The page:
Women’s Work at Hull-House and Beyond: The Feminist Agenda
@ Glass Curtain Gallery
1104 S Wabash Ave, 1st Floor, Chicago, IL 60605
Opening Tuesday, December 11th, from 5:30 PM - 7PM
On view through Friday, February 15th
Presented by Melissa Potter and Jennifer Scott
Come to the culminating scholar-in-residence talk, “Women’s Work at Hull-House and Beyond: The Feminist Agenda through Arts and Crafts,” presented by Melissa Potter, artist and Associate Professor, Art & Art History Department, Columbia College Chicago, in conversation with Jennifer Scott, Director and Chief Curator, Jane Addams Hull-House Museum.
Ellen Gates Starr and Jane Addams, cofounders of the Hull-House Settlement, believed in feminism and supported a woman-centered role in and approach to the power of art. They constructed a settlement culture with women at the center, whose traditional handicraft and domestic arts were part of an ambitious agenda to provide safe community spaces to women and support their liberation. This discussion looks at the history of woman-centric community building at Hull-House, the role of art as a powerful social and political tool to transform a society, and the influence of this work beyond the settlement. T
This talk held concurrently with Participatory Arts: Crafting Social Change at Hull-House, an exhibition and programming series exploring the history of the extensive arts programs and artist participation at Hull-House and how these efforts catalyzed social change, running through May 3, 2019.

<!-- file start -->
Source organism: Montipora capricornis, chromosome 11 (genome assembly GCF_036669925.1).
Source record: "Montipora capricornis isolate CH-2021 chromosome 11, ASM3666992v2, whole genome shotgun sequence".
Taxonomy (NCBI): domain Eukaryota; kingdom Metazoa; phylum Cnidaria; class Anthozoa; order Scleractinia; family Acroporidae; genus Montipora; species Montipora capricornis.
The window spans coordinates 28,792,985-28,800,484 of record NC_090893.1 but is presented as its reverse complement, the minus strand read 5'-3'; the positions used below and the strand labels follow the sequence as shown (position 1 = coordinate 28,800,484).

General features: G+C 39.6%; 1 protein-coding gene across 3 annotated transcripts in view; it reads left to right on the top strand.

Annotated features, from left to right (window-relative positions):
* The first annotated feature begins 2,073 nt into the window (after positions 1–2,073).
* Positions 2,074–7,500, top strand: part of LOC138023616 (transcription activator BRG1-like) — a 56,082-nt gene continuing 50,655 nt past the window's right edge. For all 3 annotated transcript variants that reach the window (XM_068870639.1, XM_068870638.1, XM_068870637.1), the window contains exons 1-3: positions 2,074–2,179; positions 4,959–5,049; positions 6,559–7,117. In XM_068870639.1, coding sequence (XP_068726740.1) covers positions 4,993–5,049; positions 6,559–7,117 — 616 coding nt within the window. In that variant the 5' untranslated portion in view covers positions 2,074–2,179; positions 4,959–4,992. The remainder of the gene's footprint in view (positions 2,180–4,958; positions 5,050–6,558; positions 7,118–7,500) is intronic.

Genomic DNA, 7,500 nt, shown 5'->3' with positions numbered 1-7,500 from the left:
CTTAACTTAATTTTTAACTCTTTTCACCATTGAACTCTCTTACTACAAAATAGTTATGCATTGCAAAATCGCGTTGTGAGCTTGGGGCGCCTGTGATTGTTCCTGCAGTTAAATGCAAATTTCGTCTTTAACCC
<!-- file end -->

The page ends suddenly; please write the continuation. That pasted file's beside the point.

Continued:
Melissa Potter is a multimedia artist who exhibited at venues including White Columns, Bronx Museum of the Arts, and Museum of Contemporary Art Chicago. Through three Fulbright awards, ArtsLink, the Soros Fund for Arts and Culture, and the Trust for Mutual Understanding, she built two papermaking studios at university art departments in Serbia and Bosnia & Herzegovina; collaborated with Georgian women felt artisans and activists through her project “Craft Power” with Miriam Schaer; and developed research, documentary, and advocacy projects with ethnographers and intangible heritage experts to protect, interpret, and archive endangered women’s handicrafts and social customs. She curated “Social Paper” with Jessica Cochran, the first exhibition considering hand papermaking in a socially engaged art context, and “Revolution at Point Zero: Feminist Social Practice” with Neysa Page Lieberman, the first exhibition to consider the feminist art movement as the progenitor of contemporary socially engaged art. Her critical essays have been printed in BOMB, Art Papers, and Flash Art among others. Her work in the art of hand papermaking has been funded by the Crafts Research Fund, the Clinton Hill Foundation, and the Chicago MAKER Grant.
Jennifer Scott is a curator and public historian whose work, for over 25 years, explores connections between museums, arts, and social justice. As Jane Addams Hull-House Museum Director and Chief Curator in Chicago, she leads the exhibitions, community engagement efforts, and overall vision of the museum. Under her leadership, Hull-House addresses historical and contemporary issues of peace, incarceration, immigration, citizenship, race, gender, sexuality, and social activism through a number of groundbreaking exhibitions and programs both within and outside the museum’s walls. Recently in 2018, Hull-House launched a new exhibition, Participatory Arts: Crafting Social Change, as part of Terra Foundation for American Art’s citywide Art Design Chicago initiative. Previously, Jennifer served as the Vice Director and Director of Research and Collections at Weeksville Heritage Center, a nationally significant museum and historic site in Brooklyn, New York, specializing in socially relevant applications of history, culture, and the arts. She is one of the coeditors for Museums and Civic Discourse: Past, Present and Emerging Futures. Recent publications include “Designing for Outrage: Inviting Contested Truth into Museum Exhibitions” (Exhibition/ 2017).
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